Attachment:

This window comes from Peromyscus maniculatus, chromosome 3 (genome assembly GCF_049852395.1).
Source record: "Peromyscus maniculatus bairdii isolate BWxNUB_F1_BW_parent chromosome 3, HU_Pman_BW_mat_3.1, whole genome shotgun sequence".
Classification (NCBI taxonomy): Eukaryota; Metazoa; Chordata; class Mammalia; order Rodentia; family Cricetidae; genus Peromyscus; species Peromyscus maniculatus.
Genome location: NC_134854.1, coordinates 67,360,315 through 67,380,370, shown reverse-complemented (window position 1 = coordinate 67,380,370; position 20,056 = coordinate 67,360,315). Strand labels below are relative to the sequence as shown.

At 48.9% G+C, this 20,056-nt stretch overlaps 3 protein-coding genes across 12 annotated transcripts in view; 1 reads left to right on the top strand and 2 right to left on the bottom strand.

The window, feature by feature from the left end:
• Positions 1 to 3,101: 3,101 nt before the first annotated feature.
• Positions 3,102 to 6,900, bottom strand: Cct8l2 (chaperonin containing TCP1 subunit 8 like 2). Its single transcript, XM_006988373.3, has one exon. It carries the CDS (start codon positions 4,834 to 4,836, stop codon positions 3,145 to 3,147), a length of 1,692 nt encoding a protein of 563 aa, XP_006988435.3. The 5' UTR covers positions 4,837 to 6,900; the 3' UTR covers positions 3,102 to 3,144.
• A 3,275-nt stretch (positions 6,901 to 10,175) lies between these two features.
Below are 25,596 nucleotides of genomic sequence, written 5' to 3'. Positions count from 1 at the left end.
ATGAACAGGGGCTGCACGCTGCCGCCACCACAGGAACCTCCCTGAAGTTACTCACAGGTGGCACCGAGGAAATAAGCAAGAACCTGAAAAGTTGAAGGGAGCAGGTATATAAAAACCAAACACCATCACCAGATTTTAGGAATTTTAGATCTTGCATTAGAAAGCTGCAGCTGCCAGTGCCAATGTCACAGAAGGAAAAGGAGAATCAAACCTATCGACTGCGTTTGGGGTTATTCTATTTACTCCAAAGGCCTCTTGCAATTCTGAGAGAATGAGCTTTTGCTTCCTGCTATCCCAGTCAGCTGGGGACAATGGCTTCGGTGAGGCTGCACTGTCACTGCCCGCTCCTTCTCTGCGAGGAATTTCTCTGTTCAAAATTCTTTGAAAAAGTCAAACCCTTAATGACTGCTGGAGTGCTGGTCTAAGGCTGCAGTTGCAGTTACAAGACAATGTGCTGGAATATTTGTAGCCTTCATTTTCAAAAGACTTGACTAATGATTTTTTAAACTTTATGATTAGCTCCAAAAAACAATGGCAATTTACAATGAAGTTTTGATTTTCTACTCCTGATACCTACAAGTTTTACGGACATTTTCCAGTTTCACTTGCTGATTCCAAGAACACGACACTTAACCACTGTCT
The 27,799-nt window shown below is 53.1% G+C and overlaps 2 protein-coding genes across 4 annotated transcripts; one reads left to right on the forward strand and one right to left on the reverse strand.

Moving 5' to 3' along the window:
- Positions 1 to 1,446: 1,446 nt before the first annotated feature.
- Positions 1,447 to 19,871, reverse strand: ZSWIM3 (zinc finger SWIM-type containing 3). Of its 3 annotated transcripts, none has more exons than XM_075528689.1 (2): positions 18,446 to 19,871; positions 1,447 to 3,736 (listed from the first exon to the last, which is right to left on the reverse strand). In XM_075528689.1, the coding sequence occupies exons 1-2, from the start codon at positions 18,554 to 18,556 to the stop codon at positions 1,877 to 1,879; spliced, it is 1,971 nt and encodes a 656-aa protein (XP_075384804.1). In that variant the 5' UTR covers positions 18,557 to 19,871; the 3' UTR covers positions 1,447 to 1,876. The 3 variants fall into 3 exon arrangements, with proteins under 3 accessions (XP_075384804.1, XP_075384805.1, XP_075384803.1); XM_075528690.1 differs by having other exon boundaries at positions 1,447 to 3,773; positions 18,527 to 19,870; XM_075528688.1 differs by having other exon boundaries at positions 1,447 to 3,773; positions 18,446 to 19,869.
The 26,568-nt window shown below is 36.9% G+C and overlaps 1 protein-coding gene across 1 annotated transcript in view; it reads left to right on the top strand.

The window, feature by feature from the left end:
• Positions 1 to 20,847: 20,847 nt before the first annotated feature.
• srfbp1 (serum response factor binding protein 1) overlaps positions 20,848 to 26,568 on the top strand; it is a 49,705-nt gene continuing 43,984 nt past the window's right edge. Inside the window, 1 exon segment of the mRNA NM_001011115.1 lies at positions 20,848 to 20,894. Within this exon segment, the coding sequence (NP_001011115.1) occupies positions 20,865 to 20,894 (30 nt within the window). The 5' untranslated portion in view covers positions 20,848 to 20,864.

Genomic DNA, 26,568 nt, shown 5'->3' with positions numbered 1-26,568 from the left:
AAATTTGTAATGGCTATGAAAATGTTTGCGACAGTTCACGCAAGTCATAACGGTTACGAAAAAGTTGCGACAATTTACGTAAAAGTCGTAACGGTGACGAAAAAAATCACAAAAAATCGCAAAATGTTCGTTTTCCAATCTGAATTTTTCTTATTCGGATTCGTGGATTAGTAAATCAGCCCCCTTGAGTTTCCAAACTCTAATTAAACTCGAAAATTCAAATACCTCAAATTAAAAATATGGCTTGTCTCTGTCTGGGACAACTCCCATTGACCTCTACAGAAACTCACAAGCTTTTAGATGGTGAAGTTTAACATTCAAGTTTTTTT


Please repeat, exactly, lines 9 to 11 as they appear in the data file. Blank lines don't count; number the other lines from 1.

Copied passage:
• A 3,275-nt stretch (positions 6,901 to 10,175) lies between these two features.
Below are 25,596 nucleotides of genomic sequence, written 5' to 3'. Positions count from 1 at the left end.
ATGAACAGGGGCTGCACGCTGCCGCCACCACAGGAACCTCCCTGAAGTTACTCACAGGTGGCACCGAGGAAATAAGCAAGAACCTGAAAAGTTGAAGGGAGCAGGTATATAAAAACCAAACACCATCACCAGATTTTAGGAATTTTAGATCTTGCATTAGAAAGCTGCAGCTGCCAGTGCCAATGTCACAGAAGGAAAAGGAGAATCAAACCTATCGACTGCGTTTGGGGTTATTCTATTTACTCCAAAGGCCTCTTGCAATTCTGAGAGAATGAGCTTTTGCTTCCTGCTATCCCAGTCAGCTGGGGACAATGGCTTCGGTGAGGCTGCACTGTCACTGCCCGCTCCTTCTCTGCGAGGAATTTCTCTGTTCAAAATTCTTTGAAAAAGTCAAACCCTTAATGACTGCTGGAGTGCTGGTCTAAGGCTGCAGTTGCAGTTACAAGACAATGTGCTGGAATATTTGTAGCCTTCATTTTCAAAAGACTTGACTAATGATTTTTTAAACTTTATGATTAGCTCCAAAAAACAATGGCAATTTACAATGAAGTTTTGATTTTCTACTCCTGATACCTACAAGTTTTACGGACATTTTCCAGTTTCACTTGCTGATTCCAAGAACACGACACTTAACCACTGTCT